It’s estimated that the impact of weather accounts for $5.3 billion of the $16 trillion U.S. gross domestic product. Extrapolate potential figures to the scale of the entire world, and you have a stunning picture. Indeed, one-third of businesses worldwide are directly affected by weather conditions. Beyond utilities seeking weather protection, market participants utilizing the weather markets include dedicated brokers and market makers, investment banks, insurance and re-insurance firms, and hedge funds.
The trading of weather derivatives has changed how the world views managing cash flow and earnings fluctuations associated with weather volatility. In the past, circumstances such as extreme temperature swings or a lack or overabundance of precipitation could have significant effects on vast sectors of the global economy. Now there is a way to manage and hedge against weather uncertainty.
In 1996, energy trading firm Aquila Energy and utility company Consolidated Edison transacted the first weather trade. This transaction started something big. It began the ball rolling with an over-the-counter (OTC) market. Then, in late 1999, CME launched an exchange-traded market. Each is a multi-billion dollar market in notional value today.
A broad range of weather derivative futures, options and swap products is available – including those based on temperature, rain, snowfall, wind and frost. These products enable market participants to manage global weather-related risk such as catastrophic hurricanes, heat waves and coldbreaks, while also offering opportunities to speculate – absorbing that risk in exchange for possible profit on weather variations.
Indeed, energy companies are the main users of weather derivatives, as demand for their products can vary drastically due to extreme weather conditions. In fact, within the last decade, the Weather Risk Management Association has reported that nearly 70 percent of the end users of weather derivatives were from the energy sector. The agricultural industry is the second main user of such instruments.
CME weather locations
CME’s Exchange-Traded Weather Futures and Options
CME Group launched the first weather derivative contracts in 1999 to help businesses manage their exposure to temperature-based risk. To help manage that impact on consumers and corporations, CME Group’s product slate has grown to meet customer needs by offering multiple risk management opportunities related to temperature, snowfall, frost, rainfall and hurricanes in more than 50 cities in the United States, Europe, Asia, Australia and Canada. Weather futures and options are available for block trading, which are privately negotiated futures, options, or combination transactions. Futures contracts are also available to be traded on CME Globex, and options contracts are available via open outcry on the CME trading floor.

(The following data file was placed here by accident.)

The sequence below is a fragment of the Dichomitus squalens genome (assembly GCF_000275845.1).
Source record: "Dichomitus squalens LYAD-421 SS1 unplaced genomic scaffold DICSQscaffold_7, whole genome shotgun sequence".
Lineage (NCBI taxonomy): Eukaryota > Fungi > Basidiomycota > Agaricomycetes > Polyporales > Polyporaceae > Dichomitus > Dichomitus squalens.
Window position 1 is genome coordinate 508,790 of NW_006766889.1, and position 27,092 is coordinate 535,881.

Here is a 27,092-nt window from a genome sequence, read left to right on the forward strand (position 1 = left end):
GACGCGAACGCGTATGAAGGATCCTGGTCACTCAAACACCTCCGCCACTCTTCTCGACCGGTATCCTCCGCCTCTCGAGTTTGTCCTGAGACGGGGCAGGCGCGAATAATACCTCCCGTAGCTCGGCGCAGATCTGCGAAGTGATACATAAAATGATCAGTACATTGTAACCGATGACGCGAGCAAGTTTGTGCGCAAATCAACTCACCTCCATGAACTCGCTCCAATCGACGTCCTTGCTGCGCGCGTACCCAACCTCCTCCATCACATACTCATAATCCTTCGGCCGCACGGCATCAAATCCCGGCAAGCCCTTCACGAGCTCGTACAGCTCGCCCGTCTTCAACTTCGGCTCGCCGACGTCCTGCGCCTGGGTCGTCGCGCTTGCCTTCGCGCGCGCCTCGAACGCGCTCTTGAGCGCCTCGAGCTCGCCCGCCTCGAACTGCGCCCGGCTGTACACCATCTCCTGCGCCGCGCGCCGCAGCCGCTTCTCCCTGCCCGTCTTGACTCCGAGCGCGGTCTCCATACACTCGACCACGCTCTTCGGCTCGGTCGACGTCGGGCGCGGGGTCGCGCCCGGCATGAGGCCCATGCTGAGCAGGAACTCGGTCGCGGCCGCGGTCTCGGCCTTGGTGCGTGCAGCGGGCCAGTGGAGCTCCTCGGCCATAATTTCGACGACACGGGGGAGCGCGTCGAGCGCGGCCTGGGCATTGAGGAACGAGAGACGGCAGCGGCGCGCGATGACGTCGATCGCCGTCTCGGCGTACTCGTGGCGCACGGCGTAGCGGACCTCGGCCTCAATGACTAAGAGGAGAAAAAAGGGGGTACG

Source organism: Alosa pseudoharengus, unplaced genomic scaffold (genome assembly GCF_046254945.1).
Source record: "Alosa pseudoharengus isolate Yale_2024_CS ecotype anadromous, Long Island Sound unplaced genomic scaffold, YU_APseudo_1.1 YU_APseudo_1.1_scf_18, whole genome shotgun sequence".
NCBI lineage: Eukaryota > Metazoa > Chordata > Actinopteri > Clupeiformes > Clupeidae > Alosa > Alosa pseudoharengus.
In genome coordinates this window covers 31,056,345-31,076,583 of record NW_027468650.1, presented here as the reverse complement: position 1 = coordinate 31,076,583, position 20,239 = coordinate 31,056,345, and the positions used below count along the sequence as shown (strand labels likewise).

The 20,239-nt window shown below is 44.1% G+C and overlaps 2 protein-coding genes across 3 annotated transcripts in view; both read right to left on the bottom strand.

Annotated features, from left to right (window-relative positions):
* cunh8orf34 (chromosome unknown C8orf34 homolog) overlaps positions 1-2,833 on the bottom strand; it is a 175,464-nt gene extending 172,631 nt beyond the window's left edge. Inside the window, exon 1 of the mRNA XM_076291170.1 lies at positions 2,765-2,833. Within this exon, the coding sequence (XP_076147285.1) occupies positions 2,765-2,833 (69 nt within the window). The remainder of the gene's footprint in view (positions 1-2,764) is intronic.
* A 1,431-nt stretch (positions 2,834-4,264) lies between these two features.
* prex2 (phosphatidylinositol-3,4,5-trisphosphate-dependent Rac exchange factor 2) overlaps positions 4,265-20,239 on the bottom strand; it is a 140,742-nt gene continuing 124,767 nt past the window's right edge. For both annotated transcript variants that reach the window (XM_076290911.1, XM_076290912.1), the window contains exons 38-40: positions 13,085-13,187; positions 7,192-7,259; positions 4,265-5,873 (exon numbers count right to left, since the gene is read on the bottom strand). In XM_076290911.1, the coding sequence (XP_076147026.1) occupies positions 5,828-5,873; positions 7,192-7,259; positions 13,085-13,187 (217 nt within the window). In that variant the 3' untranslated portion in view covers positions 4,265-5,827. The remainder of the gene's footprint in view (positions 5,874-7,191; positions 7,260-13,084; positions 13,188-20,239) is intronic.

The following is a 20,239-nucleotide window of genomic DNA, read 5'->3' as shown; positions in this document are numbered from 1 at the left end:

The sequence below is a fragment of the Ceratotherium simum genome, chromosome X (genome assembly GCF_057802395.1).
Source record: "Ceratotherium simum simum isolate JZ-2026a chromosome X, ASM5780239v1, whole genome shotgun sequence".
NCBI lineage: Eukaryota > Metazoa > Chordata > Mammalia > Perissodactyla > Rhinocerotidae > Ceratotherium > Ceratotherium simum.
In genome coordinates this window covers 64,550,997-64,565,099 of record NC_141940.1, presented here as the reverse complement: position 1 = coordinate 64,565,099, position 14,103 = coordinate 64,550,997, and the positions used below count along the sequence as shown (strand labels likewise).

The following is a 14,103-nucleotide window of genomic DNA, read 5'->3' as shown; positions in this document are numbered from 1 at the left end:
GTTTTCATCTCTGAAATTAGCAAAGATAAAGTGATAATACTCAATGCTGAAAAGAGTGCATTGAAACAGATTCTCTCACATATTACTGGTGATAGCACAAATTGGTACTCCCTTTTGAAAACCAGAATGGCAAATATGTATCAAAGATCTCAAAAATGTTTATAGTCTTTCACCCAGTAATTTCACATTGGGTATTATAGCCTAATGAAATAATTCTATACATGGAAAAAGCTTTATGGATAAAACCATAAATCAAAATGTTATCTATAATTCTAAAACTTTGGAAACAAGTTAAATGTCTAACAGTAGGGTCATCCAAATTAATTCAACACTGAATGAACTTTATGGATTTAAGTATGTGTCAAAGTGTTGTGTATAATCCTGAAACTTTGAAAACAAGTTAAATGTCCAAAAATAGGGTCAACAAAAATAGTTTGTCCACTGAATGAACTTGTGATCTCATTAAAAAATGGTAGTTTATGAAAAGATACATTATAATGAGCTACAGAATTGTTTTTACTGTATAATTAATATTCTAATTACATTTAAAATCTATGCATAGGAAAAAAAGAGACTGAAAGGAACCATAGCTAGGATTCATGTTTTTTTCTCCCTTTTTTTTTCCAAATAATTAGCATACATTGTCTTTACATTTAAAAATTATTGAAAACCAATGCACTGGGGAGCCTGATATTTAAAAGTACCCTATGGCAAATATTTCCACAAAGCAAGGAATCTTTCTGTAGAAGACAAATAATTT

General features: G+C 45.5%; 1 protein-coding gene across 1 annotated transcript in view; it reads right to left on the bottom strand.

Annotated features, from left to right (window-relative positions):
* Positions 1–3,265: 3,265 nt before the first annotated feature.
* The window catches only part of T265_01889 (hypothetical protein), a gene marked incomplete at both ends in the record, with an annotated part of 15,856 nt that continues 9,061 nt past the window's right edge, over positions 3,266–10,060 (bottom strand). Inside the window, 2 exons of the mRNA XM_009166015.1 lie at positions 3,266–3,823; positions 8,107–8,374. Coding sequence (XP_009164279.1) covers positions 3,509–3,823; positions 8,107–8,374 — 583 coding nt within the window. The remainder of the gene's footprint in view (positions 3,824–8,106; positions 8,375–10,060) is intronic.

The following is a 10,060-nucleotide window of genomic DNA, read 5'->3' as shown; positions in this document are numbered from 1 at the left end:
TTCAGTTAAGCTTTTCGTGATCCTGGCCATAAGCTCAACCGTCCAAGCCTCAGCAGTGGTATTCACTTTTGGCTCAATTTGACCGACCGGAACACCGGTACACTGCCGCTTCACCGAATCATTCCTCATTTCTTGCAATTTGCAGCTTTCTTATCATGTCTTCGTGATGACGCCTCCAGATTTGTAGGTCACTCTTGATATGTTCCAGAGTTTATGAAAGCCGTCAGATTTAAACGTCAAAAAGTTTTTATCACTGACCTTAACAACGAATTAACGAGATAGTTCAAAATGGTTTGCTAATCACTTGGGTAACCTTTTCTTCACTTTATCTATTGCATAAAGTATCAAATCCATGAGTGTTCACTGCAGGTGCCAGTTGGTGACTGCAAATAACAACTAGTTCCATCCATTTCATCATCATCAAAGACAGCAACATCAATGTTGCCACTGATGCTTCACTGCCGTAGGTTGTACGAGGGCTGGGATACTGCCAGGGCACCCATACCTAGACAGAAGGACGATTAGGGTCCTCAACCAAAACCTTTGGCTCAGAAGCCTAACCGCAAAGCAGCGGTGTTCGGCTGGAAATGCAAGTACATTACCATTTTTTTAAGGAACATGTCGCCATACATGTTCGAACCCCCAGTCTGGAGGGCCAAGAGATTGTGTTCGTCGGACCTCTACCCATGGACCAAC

Utilities and energy companies were the main users of weather futures and options when CME Group first introduced weather derivatives, but the expanded product slate has captured the interest of a diverse set of market participants across several sectors, including construction, hedge funds, retailing, manufacturing, agriculture, insurance and reinsurance.
CME Group Hurricane contract regions
Trading these products on an exchange offers these participants price transparency, financial safeguards and capital efficiencies.
On the other hand, while OTC trades in the weather market allow firms to tailor contracts to their individual needs, these transactions can be illiquid, are subject to credit risk exposures and have high transaction costs.
Nicholas Ernst, director of weather markets for Choice Natural Gas, says that temperature-based derivatives have been a game changer for utilities that don’t pass through their weather risk to their rate base: “Our customers have been able to effectively transfer their weather risk,” he says.
Users of the market say main areas of growth for this product outside of the United States are Europe, specifically London, Amsterdam and Paris.
Evolution in Use of Weather Derivatives
The use of weather derivatives leads to higher market valuations, investments and leverage, according to a scholarly paper distributed in 2010 by Francisco Perez-Gonzalez, an assistant professor of Finance from Stanford University and faculty research fellow of the National Bureau of Economic Research (NBER), and Hayong Yun, an assistant professor of Finance at the Eli Broad College of Business at Michigan State University.
In their paper, “Risk Management and Firm Value: Evidence from Weather Derivatives, September 2010,” which studied data from U.S. energy firms, Perez-Gonzalez and Yun found that firms whose cash flows have historically fluctuated with changing weather conditions are, relative to other firms, more likely to use weather derivatives once they become available, irrespective of their investment opportunities.
Both company decision makers and shareholders of companies are more educated about available instruments. Users of the market say energy firms, retail and other entities often impacted by weather conditions are simply becoming more adept with taking risk management positions.
“Unfavorable weather is no longer an excuse for a company’s bad earnings announcement,” says Peter Rosen, a weather derivatives broker with Tullett Prebon.
Market participants have also become more sophisticated and the use of weather derivatives has become more international in scope. Some of the newest participants in the market have included end users in the retail, construction and beverage industries. And no doubt, a heightening intensity in global weather events is likely to draw an even larger focus on these products going forward.
Heidi Centola and Charles Piszczor of CME Group contributed to this article. It first appeared in Swiss Derivatives Review.